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Original Articles
Time Management, Quality of Life, and Work-Life Balance Based on Temperament of Workers
Yuseung Choi, Yejin Cho, Yeeun Hwang, Myoung-Ho Hyun
STRESS. 2022;30(2):69-74.   Published online June 30, 2022
DOI: https://doi.org/10.17547/kjsr.2022.30.2.69
  • 241 View
  • 22 Download
Abstract PDF
Background
Temperament plays an important role in adapting to different environments. The purpose of this study is to investigate the differences between temperament clusters, time management behavior, quality of life, and work-life balance.
Methods
A total of 216 participants (male=56, female=160, mean age: 31.92 years) completed questionnaires measuring temperament, time management behavior, quality of life, and work-life balance.
Results
Data from the study shows that temperamental profiles are classified into three groups. The profile of “Adaptive Solver” was associated with the most beneficial traits, and that of “Chronic Worrier” was associated with the most disadvantageous traits.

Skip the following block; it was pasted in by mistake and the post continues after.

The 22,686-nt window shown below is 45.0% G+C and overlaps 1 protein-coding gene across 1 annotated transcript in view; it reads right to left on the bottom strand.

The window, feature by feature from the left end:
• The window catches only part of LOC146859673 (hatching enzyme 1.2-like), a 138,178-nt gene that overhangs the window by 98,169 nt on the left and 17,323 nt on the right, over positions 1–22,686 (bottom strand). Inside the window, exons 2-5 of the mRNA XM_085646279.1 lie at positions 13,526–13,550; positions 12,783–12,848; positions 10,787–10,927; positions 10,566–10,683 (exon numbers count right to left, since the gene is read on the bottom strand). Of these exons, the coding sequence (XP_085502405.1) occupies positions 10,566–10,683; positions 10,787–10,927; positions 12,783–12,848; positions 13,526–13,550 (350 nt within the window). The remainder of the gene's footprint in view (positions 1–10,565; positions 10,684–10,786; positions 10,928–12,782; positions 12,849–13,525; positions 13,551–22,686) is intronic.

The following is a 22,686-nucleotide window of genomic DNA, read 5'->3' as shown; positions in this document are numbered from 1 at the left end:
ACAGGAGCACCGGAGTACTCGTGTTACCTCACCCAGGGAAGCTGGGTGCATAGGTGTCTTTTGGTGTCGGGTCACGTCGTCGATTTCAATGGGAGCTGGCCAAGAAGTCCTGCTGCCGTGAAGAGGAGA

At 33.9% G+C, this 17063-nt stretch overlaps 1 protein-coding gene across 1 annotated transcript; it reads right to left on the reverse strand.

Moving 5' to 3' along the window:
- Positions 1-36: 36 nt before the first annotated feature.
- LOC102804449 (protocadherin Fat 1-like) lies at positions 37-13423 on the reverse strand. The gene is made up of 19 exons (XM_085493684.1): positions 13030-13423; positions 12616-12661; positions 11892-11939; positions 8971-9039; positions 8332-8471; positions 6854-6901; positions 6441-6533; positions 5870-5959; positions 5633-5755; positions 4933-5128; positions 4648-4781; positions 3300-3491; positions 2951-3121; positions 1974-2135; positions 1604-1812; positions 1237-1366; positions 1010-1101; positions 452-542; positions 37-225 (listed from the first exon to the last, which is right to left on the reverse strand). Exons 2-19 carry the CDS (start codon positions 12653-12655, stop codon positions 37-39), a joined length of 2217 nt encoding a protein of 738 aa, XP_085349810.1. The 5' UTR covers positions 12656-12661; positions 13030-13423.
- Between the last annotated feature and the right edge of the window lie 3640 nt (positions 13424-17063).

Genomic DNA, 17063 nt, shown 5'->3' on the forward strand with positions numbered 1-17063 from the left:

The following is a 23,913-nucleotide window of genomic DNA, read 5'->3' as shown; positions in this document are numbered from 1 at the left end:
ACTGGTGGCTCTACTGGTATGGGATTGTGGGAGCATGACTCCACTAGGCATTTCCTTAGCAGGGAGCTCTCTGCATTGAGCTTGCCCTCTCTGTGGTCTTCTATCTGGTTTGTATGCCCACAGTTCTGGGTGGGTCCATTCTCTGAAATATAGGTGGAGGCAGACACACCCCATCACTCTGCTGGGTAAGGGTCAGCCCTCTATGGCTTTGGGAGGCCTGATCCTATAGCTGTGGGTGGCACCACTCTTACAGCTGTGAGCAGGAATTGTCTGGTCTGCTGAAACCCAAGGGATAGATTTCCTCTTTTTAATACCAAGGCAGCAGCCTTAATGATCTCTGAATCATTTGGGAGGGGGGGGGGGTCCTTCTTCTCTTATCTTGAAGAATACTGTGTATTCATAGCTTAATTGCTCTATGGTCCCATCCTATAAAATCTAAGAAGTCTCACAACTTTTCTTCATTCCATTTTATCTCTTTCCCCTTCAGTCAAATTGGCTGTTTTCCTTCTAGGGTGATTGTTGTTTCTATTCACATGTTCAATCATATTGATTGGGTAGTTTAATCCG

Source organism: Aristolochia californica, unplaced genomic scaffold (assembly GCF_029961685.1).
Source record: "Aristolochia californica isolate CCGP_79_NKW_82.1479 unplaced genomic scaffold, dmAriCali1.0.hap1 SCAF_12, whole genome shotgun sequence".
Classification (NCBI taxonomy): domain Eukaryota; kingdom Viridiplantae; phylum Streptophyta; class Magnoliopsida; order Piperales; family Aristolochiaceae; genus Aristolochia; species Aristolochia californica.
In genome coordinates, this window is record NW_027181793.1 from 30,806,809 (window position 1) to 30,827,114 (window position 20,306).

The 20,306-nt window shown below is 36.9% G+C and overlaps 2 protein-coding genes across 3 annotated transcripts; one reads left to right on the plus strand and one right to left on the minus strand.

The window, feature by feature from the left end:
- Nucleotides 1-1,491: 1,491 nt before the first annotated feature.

Conclusions
The findings of this study confirm that temperaments are related to psychological adjustment. This study provides an implication for considering individual differences in the intervention for psychological adaptation of workers.
The Parallel Multiple Mediating Effects of Work-Family Conflict and Loneliness in the Relationship between Temperaments, Depression, and Anxiety while Working from Home
Yeeun Hwang, Yejin Cho, Yuseung Choi, Myoung-Ho Hyun
STRESS. 2022;30(2):75-84.   Published online June 30, 2022
DOI: https://doi.org/10.17547/kjsr.2022.30.2.75
  • 192 View
  • 15 Download
Abstract PDF
Background
As the number of people working from home has increased since the COVID-19 pandemic, it is important to understand workers’ stress and psychological state while working from home. Work-family conflict and loneliness may be related to working from home, and they could be experienced differently depending on individual traits. Therefore, this study examined the parallel multiple mediating effects of work-family conflict and loneliness in the relationship between personal temperaments and negative emotions such as depression and anxiety.
Methods
Data were collected online from people currently working from home for at least one month, more than once per week. They answered K-DASS-21, UCLA loneliness scale, Work-Family Conflict, and FCB-TI. Only four temperaments were used in the statistic step: Briskness and Sense sensitivity as protective factors and Perseveration and Emotional reactivity as vulnerable factors. The multiple mediating effects were analyzed independently by using the PROCESS macro.